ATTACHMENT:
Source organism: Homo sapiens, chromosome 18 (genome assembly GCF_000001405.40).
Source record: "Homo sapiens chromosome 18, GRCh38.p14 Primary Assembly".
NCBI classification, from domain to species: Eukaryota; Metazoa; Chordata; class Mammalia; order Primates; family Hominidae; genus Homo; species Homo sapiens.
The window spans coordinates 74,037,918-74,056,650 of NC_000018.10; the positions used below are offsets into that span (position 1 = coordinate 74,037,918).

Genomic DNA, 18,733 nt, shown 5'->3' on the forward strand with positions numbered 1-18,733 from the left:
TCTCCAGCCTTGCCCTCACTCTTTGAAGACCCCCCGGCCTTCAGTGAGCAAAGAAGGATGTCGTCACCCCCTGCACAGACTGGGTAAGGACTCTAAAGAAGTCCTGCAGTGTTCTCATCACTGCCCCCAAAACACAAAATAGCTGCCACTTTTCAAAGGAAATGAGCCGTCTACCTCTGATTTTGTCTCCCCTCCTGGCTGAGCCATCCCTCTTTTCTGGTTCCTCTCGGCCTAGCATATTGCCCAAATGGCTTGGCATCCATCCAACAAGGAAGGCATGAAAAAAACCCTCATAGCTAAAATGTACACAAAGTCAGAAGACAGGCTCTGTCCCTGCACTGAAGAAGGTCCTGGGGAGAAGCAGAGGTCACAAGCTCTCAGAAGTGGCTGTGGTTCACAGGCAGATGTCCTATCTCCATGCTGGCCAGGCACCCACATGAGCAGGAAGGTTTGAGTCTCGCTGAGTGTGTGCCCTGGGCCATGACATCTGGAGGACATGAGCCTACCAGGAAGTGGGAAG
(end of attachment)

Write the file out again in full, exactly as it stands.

Source organism: Homo sapiens, chromosome 18 (genome assembly GCF_000001405.40).
Source record: "Homo sapiens chromosome 18, GRCh38.p14 Primary Assembly".
NCBI classification, from domain to species: Eukaryota; Metazoa; Chordata; class Mammalia; order Primates; family Hominidae; genus Homo; species Homo sapiens.
The window spans coordinates 74,037,918-74,056,650 of NC_000018.10; the positions used below are offsets into that span (position 1 = coordinate 74,037,918).

Genomic DNA, 18,733 nt, shown 5'->3' on the forward strand with positions numbered 1-18,733 from the left:
TCTCCAGCCTTGCCCTCACTCTTTGAAGACCCCCCGGCCTTCAGTGAGCAAAGAAGGATGTCGTCACCCCCTGCACAGACTGGGTAAGGACTCTAAAGAAGTCCTGCAGTGTTCTCATCACTGCCCCCAAAACACAAAATAGCTGCCACTTTTCAAAGGAAATGAGCCGTCTACCTCTGATTTTGTCTCCCCTCCTGGCTGAGCCATCCCTCTTTTCTGGTTCCTCTCGGCCTAGCATATTGCCCAAATGGCTTGGCATCCATCCAACAAGGAAGGCATGAAAAAAACCCTCATAGCTAAAATGTACACAAAGTCAGAAGACAGGCTCTGTCCCTGCACTGAAGAAGGTCCTGGGGAGAAGCAGAGGTCACAAGCTCTCAGAAGTGGCTGTGGTTCACAGGCAGATGTCCTATCTCCATGCTGGCCAGGCACCCACATGAGCAGGAAGGTTTGAGTCTCGCTGAGTGTGTGCCCTGGGCCATGACATCTGGAGGACATGAGCCTACCAGGAAGTGGGAAG